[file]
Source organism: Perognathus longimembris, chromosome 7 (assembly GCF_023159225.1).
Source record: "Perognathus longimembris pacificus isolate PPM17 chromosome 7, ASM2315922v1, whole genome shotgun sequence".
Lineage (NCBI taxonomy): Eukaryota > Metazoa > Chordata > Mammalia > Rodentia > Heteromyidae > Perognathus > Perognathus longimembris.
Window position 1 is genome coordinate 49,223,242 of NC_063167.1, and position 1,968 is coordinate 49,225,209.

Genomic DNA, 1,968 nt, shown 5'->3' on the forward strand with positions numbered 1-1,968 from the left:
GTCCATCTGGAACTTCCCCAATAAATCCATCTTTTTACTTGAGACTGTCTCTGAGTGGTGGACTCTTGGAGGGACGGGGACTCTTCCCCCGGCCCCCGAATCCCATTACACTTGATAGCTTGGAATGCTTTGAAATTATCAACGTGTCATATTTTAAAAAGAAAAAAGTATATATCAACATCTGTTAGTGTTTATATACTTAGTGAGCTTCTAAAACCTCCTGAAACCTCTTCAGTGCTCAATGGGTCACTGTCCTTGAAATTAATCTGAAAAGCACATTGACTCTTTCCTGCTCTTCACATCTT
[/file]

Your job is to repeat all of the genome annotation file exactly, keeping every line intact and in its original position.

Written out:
Source organism: Perognathus longimembris, chromosome 7 (assembly GCF_023159225.1).
Source record: "Perognathus longimembris pacificus isolate PPM17 chromosome 7, ASM2315922v1, whole genome shotgun sequence".
Lineage (NCBI taxonomy): Eukaryota > Metazoa > Chordata > Mammalia > Rodentia > Heteromyidae > Perognathus > Perognathus longimembris.
Window position 1 is genome coordinate 49,223,242 of NC_063167.1, and position 1,968 is coordinate 49,225,209.

Genomic DNA, 1,968 nt, shown 5'->3' on the forward strand with positions numbered 1-1,968 from the left:
GTCCATCTGGAACTTCCCCAATAAATCCATCTTTTTACTTGAGACTGTCTCTGAGTGGTGGACTCTTGGAGGGACGGGGACTCTTCCCCCGGCCCCCGAATCCCATTACACTTGATAGCTTGGAATGCTTTGAAATTATCAACGTGTCATATTTTAAAAAGAAAAAAGTATATATCAACATCTGTTAGTGTTTATATACTTAGTGAGCTTCTAAAACCTCCTGAAACCTCTTCAGTGCTCAATGGGTCACTGTCCTTGAAATTAATCTGAAAAGCACATTGACTCTTTCCTGCTCTTCACATCTT